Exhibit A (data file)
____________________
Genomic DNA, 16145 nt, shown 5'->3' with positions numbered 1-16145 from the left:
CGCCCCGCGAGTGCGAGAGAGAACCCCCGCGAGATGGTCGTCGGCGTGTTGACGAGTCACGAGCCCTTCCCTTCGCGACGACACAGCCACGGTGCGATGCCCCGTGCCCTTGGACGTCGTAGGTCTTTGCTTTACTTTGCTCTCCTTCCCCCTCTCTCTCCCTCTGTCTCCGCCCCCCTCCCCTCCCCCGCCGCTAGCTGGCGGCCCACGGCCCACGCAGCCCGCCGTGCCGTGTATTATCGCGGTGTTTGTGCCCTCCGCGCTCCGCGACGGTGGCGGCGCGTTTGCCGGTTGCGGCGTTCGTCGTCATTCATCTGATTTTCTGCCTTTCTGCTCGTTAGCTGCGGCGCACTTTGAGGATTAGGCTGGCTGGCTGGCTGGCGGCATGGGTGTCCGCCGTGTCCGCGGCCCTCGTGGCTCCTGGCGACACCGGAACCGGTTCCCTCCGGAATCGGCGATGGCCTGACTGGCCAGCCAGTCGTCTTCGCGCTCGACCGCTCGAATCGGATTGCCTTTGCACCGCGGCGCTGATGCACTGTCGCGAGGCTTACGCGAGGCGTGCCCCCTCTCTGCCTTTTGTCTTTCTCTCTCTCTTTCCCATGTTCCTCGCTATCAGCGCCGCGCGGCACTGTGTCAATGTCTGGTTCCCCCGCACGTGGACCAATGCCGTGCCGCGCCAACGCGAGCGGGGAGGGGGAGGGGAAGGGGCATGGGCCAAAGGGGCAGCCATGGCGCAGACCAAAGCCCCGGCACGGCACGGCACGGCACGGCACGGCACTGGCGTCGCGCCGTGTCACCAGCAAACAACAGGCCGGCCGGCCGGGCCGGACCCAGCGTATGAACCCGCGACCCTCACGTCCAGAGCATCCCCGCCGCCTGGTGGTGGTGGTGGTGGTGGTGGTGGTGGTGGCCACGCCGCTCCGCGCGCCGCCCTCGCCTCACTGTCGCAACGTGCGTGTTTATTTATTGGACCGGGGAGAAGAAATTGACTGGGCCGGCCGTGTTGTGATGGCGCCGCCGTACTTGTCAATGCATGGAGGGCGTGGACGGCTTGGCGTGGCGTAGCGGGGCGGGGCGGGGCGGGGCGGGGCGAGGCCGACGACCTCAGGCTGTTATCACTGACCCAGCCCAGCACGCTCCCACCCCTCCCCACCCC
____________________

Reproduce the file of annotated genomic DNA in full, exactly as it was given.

Genomic DNA, 16145 nt, shown 5'->3' with positions numbered 1-16145 from the left:
CGCCCCGCGAGTGCGAGAGAGAACCCCCGCGAGATGGTCGTCGGCGTGTTGACGAGTCACGAGCCCTTCCCTTCGCGACGACACAGCCACGGTGCGATGCCCCGTGCCCTTGGACGTCGTAGGTCTTTGCTTTACTTTGCTCTCCTTCCCCCTCTCTCTCCCTCTGTCTCCGCCCCCCTCCCCTCCCCCGCCGCTAGCTGGCGGCCCACGGCCCACGCAGCCCGCCGTGCCGTGTATTATCGCGGTGTTTGTGCCCTCCGCGCTCCGCGACGGTGGCGGCGCGTTTGCCGGTTGCGGCGTTCGTCGTCATTCATCTGATTTTCTGCCTTTCTGCTCGTTAGCTGCGGCGCACTTTGAGGATTAGGCTGGCTGGCTGGCTGGCGGCATGGGTGTCCGCCGTGTCCGCGGCCCTCGTGGCTCCTGGCGACACCGGAACCGGTTCCCTCCGGAATCGGCGATGGCCTGACTGGCCAGCCAGTCGTCTTCGCGCTCGACCGCTCGAATCGGATTGCCTTTGCACCGCGGCGCTGATGCACTGTCGCGAGGCTTACGCGAGGCGTGCCCCCTCTCTGCCTTTTGTCTTTCTCTCTCTCTTTCCCATGTTCCTCGCTATCAGCGCCGCGCGGCACTGTGTCAATGTCTGGTTCCCCCGCACGTGGACCAATGCCGTGCCGCGCCAACGCGAGCGGGGAGGGGGAGGGGAAGGGGCATGGGCCAAAGGGGCAGCCATGGCGCAGACCAAAGCCCCGGCACGGCACGGCACGGCACGGCACGGCACTGGCGTCGCGCCGTGTCACCAGCAAACAACAGGCCGGCCGGCCGGGCCGGACCCAGCGTATGAACCCGCGACCCTCACGTCCAGAGCATCCCCGCCGCCTGGTGGTGGTGGTGGTGGTGGTGGTGGTGGTGGCCACGCCGCTCCGCGCGCCGCCCTCGCCTCACTGTCGCAACGTGCGTGTTTATTTATTGGACCGGGGAGAAGAAATTGACTGGGCCGGCCGTGTTGTGATGGCGCCGCCGTACTTGTCAATGCATGGAGGGCGTGGACGGCTTGGCGTGGCGTAGCGGGGCGGGGCGGGGCGGGGCGGGGCGAGGCCGACGACCTCAGGCTGTTATCACTGACCCAGCCCAGCACGCTCCCACCCCTCCCCACCCC